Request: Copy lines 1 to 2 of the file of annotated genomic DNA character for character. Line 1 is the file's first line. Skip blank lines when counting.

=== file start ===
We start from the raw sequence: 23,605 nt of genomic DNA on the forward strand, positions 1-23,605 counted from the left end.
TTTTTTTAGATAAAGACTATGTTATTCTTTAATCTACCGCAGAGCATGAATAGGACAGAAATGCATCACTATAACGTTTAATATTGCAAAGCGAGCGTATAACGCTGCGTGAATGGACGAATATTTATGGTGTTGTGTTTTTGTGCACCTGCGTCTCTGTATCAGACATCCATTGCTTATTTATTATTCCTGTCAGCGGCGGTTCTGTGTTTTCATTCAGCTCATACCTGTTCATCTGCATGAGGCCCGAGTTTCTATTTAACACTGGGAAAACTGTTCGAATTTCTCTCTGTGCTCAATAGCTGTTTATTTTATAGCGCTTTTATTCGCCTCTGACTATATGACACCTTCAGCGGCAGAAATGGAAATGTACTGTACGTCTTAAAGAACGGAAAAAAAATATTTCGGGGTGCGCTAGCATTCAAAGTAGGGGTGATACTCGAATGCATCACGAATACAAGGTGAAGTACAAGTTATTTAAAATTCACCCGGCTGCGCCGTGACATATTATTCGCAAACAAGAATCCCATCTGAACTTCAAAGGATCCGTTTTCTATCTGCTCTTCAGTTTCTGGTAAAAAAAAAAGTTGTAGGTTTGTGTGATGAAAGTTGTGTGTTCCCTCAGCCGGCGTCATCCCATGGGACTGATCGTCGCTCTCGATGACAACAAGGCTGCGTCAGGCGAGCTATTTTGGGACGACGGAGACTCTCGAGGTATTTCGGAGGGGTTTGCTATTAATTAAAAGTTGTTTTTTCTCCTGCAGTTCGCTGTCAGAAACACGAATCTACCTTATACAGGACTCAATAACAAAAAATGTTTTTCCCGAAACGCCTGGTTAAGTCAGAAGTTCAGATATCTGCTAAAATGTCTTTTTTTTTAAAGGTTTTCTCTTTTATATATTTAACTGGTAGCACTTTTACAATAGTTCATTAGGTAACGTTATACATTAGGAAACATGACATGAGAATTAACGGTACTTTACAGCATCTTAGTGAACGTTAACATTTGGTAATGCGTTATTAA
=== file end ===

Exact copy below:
We start from the raw sequence: 23,605 nt of genomic DNA on the forward strand, positions 1-23,605 counted from the left end.
TTTTTTTAGATAAAGACTATGTTATTCTTTAATCTACCGCAGAGCATGAATAGGACAGAAATGCATCACTATAACGTTTAATATTGCAAAGCGAGCGTATAACGCTGCGTGAATGGACGAATATTTATGGTGTTGTGTTTTTGTGCACCTGCGTCTCTGTATCAGACATCCATTGCTTATTTATTATTCCTGTCAGCGGCGGTTCTGTGTTTTCATTCAGCTCATACCTGTTCATCTGCATGAGGCCCGAGTTTCTATTTAACACTGGGAAAACTGTTCGAATTTCTCTCTGTGCTCAATAGCTGTTTATTTTATAGCGCTTTTATTCGCCTCTGACTATATGACACCTTCAGCGGCAGAAATGGAAATGTACTGTACGTCTTAAAGAACGGAAAAAAAATATTTCGGGGTGCGCTAGCATTCAAAGTAGGGGTGATACTCGAATGCATCACGAATACAAGGTGAAGTACAAGTTATTTAAAATTCACCCGGCTGCGCCGTGACATATTATTCGCAAACAAGAATCCCATCTGAACTTCAAAGGATCCGTTTTCTATCTGCTCTTCAGTTTCTGGTAAAAAAAAAAGTTGTAGGTTTGTGTGATGAAAGTTGTGTGTTCCCTCAGCCGGCGTCATCCCATGGGACTGATCGTCGCTCTCGATGACAACAAGGCTGCGTCAGGCGAGCTATTTTGGGACGACGGAGACTCTCGAGGTATTTCGGAGGGGTTTGCTATTAATTAAAAGTTGTTTTTTCTCCTGCAGTTCGCTGTCAGAAACACGAATCTACCTTATACAGGACTCAATAACAAAAAATGTTTTTCCCGAAACGCCTGGTTAAGTCAGAAGTTCAGATATCTGCTAAAATGTCTTTTTTTTTAAAGGTTTTCTCTTTTATATATTTAACTGGTAGCACTTTTACAATAGTTCATTAGGTAACGTTATACATTAGGAAACATGACATGAGAATTAACGGTACTTTACAGCATCTTAGTGAACGTTAACATTTGGTAATGCGTTATTAA